If nothing else, try a new subject line. You can always "tweak" your offer ... maybe a bonus one time and a small take-a-way the next time. Price is a sure fire test topic. You can test age-groups against each other, men vs. women, education and income levels, geography - almost any demographic and psychographic characteristic.
You already know the sales points that move the most prospects to become your customers. And to move others "up" to the next level. So, test them up and down - try variations. And try everything on any new marketplace you enter.
"Yes", test - test - test!
#7). Give your readers what they ask for
It's simple; if they prefer your E-marketing message in HTML - give it to them that way. If they want text - give it to them that way. If a good size group of your marketplace is an AOL customer - give it to them that way.
There was a time, and it wasn't long ago, when I would not have said this. It was text, or nothing. Well, upgrade packages, cable, broadband and other technology have changed. Meaning, you need to invest a tad more time and money and offer your customers customer service. Including your E-marketing sent the way they want it.
As you can guess - it would be easy to double this list. Yet, enough is enough. At least for today. So, that's it. "See" you next week.
In this fast paced world (this E-zine is an example of speed, impatience, being in a hurry ... that's what E-mail marketing is all about!) sometimes it's tough to see a reason to slow down.
Anonymous has an interesting thought on this topic;
"Quotes with Direction" has been a part of my web site collection from day one. If you like quotes visit the archives ... www.rayjutkins.com/quotes/. There's a new batch up every 4 weeks.
Ray & his friend "Harley-Davidson" are touring the USA during August. He's running up the West coast -- across the top, down the East, and back.
Why? Well, it's easy. He's out to "see America." And to visit with family & friends - no matter where they are. Maybe he'll see you!
Recently I've been introduced to Shared Vision. This is one of the special events they support. If you're about, you may wish to support it, too.
Members of the Arizona Enlightened Millionaire Program are hosting a fundraiser entitled, "Bridge to New Possibilities - A Children's Legacy Fundraiser," to benefit the Boys and Girls Club of the East Valley's Guardian for Kids program. The event is a daylong seminar featuring 6 best-selling authors and speakers on Monday, August 12 from 9am-5pm at the Marriott Airport, 1101 N. 44th St. Registration begins at 8am, the fee is $50.00 (tax deductible donation) and lunch is provided. To register go to www.sharedvisionnetwork.com or call Shared Vision at 480-634-4020.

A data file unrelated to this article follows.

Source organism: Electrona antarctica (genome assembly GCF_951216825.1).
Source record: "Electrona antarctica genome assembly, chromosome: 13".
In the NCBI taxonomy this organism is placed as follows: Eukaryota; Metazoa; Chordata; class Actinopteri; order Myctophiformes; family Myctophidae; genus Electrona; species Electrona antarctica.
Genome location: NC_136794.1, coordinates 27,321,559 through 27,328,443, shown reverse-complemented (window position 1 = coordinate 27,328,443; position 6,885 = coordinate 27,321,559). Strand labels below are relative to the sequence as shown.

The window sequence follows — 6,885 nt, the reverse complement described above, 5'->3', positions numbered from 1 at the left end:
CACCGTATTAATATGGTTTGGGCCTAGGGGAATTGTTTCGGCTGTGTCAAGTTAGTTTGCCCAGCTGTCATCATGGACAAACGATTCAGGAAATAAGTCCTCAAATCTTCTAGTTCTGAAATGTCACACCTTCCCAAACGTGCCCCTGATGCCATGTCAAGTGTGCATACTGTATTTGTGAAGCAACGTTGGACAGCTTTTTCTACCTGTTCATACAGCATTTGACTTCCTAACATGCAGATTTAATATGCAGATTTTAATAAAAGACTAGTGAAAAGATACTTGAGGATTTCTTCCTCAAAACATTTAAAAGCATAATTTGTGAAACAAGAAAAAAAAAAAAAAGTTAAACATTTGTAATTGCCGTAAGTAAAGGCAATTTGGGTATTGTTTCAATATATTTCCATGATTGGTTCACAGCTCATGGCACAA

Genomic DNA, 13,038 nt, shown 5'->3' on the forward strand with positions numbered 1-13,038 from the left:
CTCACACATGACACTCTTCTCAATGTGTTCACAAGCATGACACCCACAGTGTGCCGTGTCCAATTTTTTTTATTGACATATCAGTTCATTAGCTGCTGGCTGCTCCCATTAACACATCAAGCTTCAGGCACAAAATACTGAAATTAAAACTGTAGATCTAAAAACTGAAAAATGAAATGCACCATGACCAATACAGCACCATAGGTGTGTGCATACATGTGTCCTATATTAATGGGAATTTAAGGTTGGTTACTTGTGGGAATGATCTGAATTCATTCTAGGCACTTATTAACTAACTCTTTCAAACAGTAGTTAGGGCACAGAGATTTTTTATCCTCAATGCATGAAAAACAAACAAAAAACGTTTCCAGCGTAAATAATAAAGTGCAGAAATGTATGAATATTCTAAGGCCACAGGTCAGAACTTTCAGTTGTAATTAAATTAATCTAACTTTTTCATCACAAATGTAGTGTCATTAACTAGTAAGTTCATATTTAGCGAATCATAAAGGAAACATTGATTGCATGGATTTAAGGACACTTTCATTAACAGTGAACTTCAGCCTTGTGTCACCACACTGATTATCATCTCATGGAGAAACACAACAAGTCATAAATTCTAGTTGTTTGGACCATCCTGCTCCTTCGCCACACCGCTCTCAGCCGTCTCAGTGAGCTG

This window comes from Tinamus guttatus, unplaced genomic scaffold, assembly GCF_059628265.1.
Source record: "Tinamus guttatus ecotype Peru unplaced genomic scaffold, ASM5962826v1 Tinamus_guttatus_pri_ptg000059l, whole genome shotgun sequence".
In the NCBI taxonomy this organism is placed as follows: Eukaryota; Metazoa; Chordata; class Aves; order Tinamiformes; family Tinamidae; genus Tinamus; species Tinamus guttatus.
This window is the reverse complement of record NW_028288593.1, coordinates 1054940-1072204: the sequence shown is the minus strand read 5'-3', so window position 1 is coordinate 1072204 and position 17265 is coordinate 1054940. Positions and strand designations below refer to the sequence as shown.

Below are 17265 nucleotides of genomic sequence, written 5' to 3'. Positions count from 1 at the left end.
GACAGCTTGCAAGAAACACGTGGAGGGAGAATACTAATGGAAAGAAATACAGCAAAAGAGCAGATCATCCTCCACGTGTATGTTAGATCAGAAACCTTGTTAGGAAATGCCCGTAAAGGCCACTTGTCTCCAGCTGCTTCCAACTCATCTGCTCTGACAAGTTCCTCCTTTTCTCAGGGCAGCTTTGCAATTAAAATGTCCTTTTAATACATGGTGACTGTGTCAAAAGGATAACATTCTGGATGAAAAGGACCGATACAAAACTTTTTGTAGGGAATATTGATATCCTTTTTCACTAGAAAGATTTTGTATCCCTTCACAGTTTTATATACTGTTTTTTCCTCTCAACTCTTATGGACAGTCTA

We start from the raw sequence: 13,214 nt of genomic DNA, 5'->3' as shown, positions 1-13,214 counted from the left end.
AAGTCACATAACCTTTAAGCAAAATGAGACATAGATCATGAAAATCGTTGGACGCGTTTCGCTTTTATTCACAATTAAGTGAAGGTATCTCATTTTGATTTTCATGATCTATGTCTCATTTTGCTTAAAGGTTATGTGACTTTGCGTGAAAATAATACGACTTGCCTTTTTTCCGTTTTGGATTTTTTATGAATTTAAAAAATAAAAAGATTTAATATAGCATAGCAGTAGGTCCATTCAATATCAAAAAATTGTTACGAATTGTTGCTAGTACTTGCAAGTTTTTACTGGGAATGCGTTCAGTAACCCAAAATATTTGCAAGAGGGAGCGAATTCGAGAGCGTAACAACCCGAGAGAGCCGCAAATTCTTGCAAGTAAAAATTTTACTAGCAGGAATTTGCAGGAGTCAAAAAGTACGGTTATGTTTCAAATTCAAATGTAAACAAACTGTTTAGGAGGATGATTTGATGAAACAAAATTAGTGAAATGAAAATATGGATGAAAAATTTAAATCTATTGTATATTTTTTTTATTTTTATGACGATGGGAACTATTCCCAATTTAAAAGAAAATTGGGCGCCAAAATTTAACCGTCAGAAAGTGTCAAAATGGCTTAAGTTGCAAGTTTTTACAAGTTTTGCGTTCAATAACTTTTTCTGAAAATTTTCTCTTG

Presenters from the Boys and Girls Club will be on hand as well to share how this money will be utilized in their Guardian for Kids Program.
Speakers for the day and their topics include:
Robert Allen - Robert Allen is the author of two of the largest selling financial books in history; both #1 New York Times best sellers -- read by millions of people in the past 20 years. Robert will discuss: Multiple Streams of Income: How to Generate a Lifetime of Unlimited Wealth.
Bob Proctor - A teacher of prosperity for 40 years, Bob teaches getting rich is the result of doing things in a "Certain Way." If you could create income at will, how much would you create? When would you start? Learn practical tips that teach you how to begin practicing the "Certain Way" in your life.
James Piccolo - Local Valley President and C.E.O. of iWizard Holding Inc. iWizard is being touted as the future of communication, with cutting edge internet marketing. He will demonstrate this and also address why and how he and his company has committed to giving back to children and the importance it has for all of us to be role models and teachers of our future.
Steven Bhaerman - Author, humorist, educator and full-time comedian "Swami Beyondananda" focuses his teachings on "Comedy As a Healing Art." A laugh-filled, insightful talk on the healing powers of humor, and how to bring more of it into your life. Learn to turn tension into release, pain into insight, rigidity into flexibility and separation into connectedness. You'll laugh while you learn, and learn while you laugh!
Austin Vickers - Austin Vickers, author of the new book, Soul Matters, applies skills of questioning he learned as a trial lawyer, to uncover truths about the soul and how it operates behind the scenes in all areas of our life - including work and our relationships. His process will transform your life.
The Enlightened Millionaire program was started by Mark Victor Hansen, co-author of the best-selling "Chicken Soup for the Soul," series and best-selling author Robert Allen. They have just published the book "The One Minute Millionaire." The program is a 12-month training to become an enlightened millionaire--a millionaire whose abundance supports both their personal goals, their community and the world. For more information visit the website www.milleagles.com.